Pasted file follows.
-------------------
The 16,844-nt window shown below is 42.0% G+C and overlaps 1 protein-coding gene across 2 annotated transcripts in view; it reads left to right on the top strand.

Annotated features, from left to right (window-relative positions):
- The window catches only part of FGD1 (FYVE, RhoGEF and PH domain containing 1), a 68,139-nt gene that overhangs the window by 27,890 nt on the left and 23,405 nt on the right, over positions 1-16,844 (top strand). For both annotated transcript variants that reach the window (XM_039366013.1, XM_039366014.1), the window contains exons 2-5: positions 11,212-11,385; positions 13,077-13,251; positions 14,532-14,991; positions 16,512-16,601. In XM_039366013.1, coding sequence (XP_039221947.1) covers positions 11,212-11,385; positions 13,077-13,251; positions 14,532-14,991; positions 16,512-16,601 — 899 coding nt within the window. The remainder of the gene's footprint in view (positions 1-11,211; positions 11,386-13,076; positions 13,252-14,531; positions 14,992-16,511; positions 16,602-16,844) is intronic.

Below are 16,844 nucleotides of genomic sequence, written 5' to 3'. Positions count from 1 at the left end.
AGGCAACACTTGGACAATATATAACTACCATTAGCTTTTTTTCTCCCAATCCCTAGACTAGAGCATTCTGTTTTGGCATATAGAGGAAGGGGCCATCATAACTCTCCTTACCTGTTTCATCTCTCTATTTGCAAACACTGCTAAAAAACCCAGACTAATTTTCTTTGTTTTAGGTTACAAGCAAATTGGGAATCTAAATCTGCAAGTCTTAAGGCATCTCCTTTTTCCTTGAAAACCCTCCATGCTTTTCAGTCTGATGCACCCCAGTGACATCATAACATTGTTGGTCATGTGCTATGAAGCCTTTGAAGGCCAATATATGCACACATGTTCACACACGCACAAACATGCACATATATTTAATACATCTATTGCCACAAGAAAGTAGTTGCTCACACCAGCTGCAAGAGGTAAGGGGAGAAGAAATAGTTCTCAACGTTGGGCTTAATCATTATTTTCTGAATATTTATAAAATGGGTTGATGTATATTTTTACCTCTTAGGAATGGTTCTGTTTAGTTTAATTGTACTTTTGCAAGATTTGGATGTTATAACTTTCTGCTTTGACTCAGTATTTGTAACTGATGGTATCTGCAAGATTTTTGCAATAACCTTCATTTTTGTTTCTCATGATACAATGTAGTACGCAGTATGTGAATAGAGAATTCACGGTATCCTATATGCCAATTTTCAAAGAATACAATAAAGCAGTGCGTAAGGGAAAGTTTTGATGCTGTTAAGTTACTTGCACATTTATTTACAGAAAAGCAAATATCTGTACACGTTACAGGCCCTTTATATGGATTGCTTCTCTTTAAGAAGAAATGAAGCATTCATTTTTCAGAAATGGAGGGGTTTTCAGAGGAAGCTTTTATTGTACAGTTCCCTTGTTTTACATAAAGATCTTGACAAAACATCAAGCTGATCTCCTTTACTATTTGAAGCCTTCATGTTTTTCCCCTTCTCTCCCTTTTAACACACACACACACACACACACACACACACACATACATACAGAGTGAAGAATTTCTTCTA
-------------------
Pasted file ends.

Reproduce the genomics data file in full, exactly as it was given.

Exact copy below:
The 16,844-nt window shown below is 42.0% G+C and overlaps 1 protein-coding gene across 2 annotated transcripts in view; it reads left to right on the top strand.

Annotated features, from left to right (window-relative positions):
- The window catches only part of FGD1 (FYVE, RhoGEF and PH domain containing 1), a 68,139-nt gene that overhangs the window by 27,890 nt on the left and 23,405 nt on the right, over positions 1-16,844 (top strand). For both annotated transcript variants that reach the window (XM_039366013.1, XM_039366014.1), the window contains exons 2-5: positions 11,212-11,385; positions 13,077-13,251; positions 14,532-14,991; positions 16,512-16,601. In XM_039366013.1, coding sequence (XP_039221947.1) covers positions 11,212-11,385; positions 13,077-13,251; positions 14,532-14,991; positions 16,512-16,601 — 899 coding nt within the window. The remainder of the gene's footprint in view (positions 1-11,211; positions 11,386-13,076; positions 13,252-14,531; positions 14,992-16,511; positions 16,602-16,844) is intronic.

Below are 16,844 nucleotides of genomic sequence, written 5' to 3'. Positions count from 1 at the left end.
AGGCAACACTTGGACAATATATAACTACCATTAGCTTTTTTTCTCCCAATCCCTAGACTAGAGCATTCTGTTTTGGCATATAGAGGAAGGGGCCATCATAACTCTCCTTACCTGTTTCATCTCTCTATTTGCAAACACTGCTAAAAAACCCAGACTAATTTTCTTTGTTTTAGGTTACAAGCAAATTGGGAATCTAAATCTGCAAGTCTTAAGGCATCTCCTTTTTCCTTGAAAACCCTCCATGCTTTTCAGTCTGATGCACCCCAGTGACATCATAACATTGTTGGTCATGTGCTATGAAGCCTTTGAAGGCCAATATATGCACACATGTTCACACACGCACAAACATGCACATATATTTAATACATCTATTGCCACAAGAAAGTAGTTGCTCACACCAGCTGCAAGAGGTAAGGGGAGAAGAAATAGTTCTCAACGTTGGGCTTAATCATTATTTTCTGAATATTTATAAAATGGGTTGATGTATATTTTTACCTCTTAGGAATGGTTCTGTTTAGTTTAATTGTACTTTTGCAAGATTTGGATGTTATAACTTTCTGCTTTGACTCAGTATTTGTAACTGATGGTATCTGCAAGATTTTTGCAATAACCTTCATTTTTGTTTCTCATGATACAATGTAGTACGCAGTATGTGAATAGAGAATTCACGGTATCCTATATGCCAATTTTCAAAGAATACAATAAAGCAGTGCGTAAGGGAAAGTTTTGATGCTGTTAAGTTACTTGCACATTTATTTACAGAAAAGCAAATATCTGTACACGTTACAGGCCCTTTATATGGATTGCTTCTCTTTAAGAAGAAATGAAGCATTCATTTTTCAGAAATGGAGGGGTTTTCAGAGGAAGCTTTTATTGTACAGTTCCCTTGTTTTACATAAAGATCTTGACAAAACATCAAGCTGATCTCCTTTACTATTTGAAGCCTTCATGTTTTTCCCCTTCTCTCCCTTTTAACACACACACACACACACACACACACACACACATACATACAGAGTGAAGAATTTCTTCTA